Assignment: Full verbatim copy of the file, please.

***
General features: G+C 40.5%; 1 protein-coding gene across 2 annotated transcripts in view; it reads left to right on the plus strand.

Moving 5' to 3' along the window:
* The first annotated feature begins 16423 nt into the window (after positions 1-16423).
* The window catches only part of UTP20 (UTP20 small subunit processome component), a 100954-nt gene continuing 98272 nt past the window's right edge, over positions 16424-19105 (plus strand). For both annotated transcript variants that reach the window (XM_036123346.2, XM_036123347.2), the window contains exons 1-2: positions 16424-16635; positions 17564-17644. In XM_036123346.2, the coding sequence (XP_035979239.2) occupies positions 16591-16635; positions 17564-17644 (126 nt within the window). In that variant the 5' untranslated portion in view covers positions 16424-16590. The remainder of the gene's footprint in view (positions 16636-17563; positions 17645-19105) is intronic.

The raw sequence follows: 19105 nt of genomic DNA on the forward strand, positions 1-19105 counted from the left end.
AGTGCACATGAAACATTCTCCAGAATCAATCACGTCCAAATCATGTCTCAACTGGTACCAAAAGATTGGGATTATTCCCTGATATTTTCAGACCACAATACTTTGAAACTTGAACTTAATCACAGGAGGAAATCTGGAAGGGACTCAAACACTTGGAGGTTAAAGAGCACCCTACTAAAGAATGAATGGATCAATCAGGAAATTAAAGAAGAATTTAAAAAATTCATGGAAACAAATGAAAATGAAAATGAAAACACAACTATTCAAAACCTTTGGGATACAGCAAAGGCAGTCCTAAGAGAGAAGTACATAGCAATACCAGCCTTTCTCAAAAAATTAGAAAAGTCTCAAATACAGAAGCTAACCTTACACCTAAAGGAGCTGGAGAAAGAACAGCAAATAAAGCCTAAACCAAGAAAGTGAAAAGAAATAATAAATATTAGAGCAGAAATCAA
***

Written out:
General features: G+C 40.5%; 1 protein-coding gene across 2 annotated transcripts in view; it reads left to right on the plus strand.

Moving 5' to 3' along the window:
* The first annotated feature begins 16423 nt into the window (after positions 1-16423).
* The window catches only part of UTP20 (UTP20 small subunit processome component), a 100954-nt gene continuing 98272 nt past the window's right edge, over positions 16424-19105 (plus strand). For both annotated transcript variants that reach the window (XM_036123346.2, XM_036123347.2), the window contains exons 1-2: positions 16424-16635; positions 17564-17644. In XM_036123346.2, the coding sequence (XP_035979239.2) occupies positions 16591-16635; positions 17564-17644 (126 nt within the window). In that variant the 5' untranslated portion in view covers positions 16424-16590. The remainder of the gene's footprint in view (positions 16636-17563; positions 17645-19105) is intronic.

The raw sequence follows: 19105 nt of genomic DNA on the forward strand, positions 1-19105 counted from the left end.
AGTGCACATGAAACATTCTCCAGAATCAATCACGTCCAAATCATGTCTCAACTGGTACCAAAAGATTGGGATTATTCCCTGATATTTTCAGACCACAATACTTTGAAACTTGAACTTAATCACAGGAGGAAATCTGGAAGGGACTCAAACACTTGGAGGTTAAAGAGCACCCTACTAAAGAATGAATGGATCAATCAGGAAATTAAAGAAGAATTTAAAAAATTCATGGAAACAAATGAAAATGAAAATGAAAACACAACTATTCAAAACCTTTGGGATACAGCAAAGGCAGTCCTAAGAGAGAAGTACATAGCAATACCAGCCTTTCTCAAAAAATTAGAAAAGTCTCAAATACAGAAGCTAACCTTACACCTAAAGGAGCTGGAGAAAGAACAGCAAATAAAGCCTAAACCAAGAAAGTGAAAAGAAATAATAAATATTAGAGCAGAAATCAA